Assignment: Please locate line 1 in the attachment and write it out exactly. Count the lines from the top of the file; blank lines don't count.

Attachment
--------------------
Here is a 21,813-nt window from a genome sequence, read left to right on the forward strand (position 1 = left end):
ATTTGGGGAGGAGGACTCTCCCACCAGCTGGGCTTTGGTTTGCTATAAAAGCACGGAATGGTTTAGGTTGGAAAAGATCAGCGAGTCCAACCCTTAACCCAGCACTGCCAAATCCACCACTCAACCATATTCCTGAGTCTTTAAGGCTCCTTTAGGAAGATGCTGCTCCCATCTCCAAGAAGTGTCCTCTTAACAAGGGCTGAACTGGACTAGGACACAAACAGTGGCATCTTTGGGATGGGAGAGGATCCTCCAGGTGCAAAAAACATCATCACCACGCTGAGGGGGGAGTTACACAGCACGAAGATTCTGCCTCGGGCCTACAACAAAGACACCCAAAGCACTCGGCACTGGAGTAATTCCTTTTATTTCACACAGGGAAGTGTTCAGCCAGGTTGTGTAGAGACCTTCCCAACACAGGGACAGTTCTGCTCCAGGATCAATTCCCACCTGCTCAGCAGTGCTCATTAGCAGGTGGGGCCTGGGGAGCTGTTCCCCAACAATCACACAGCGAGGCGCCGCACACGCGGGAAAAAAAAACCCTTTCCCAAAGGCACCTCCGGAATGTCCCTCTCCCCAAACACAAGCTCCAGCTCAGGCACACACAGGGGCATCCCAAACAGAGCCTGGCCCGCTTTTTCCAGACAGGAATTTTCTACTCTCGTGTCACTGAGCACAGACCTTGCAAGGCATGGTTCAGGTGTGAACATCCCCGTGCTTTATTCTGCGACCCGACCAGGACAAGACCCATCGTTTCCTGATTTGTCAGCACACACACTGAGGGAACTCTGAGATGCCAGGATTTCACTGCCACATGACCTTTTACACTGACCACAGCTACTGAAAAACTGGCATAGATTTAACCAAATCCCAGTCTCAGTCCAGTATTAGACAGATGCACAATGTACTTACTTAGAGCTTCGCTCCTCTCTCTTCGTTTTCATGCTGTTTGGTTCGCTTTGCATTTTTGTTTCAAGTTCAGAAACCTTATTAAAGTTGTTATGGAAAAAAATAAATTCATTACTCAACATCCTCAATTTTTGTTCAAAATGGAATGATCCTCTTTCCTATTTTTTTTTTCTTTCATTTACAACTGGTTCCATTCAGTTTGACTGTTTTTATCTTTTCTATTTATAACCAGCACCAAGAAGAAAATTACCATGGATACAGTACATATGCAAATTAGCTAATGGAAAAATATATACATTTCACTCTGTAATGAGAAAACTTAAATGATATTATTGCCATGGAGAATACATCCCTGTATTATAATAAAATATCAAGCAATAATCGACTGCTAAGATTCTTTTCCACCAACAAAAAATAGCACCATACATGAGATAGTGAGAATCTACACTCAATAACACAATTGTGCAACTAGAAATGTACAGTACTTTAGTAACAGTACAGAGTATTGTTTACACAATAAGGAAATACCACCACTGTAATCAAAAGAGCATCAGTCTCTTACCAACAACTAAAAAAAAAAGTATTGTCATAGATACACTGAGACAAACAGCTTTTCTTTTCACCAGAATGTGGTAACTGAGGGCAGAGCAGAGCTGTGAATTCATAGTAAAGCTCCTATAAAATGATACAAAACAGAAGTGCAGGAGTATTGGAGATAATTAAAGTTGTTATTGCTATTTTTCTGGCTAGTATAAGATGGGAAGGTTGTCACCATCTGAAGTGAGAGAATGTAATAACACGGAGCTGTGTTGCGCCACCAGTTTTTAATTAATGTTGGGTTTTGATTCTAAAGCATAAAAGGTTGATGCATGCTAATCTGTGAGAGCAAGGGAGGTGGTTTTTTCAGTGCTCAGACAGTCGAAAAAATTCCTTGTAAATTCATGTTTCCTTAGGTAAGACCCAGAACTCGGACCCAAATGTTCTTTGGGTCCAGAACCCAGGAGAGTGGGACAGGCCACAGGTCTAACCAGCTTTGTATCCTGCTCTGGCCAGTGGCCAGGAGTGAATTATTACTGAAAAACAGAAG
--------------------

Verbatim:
Here is a 21,813-nt window from a genome sequence, read left to right on the forward strand (position 1 = left end):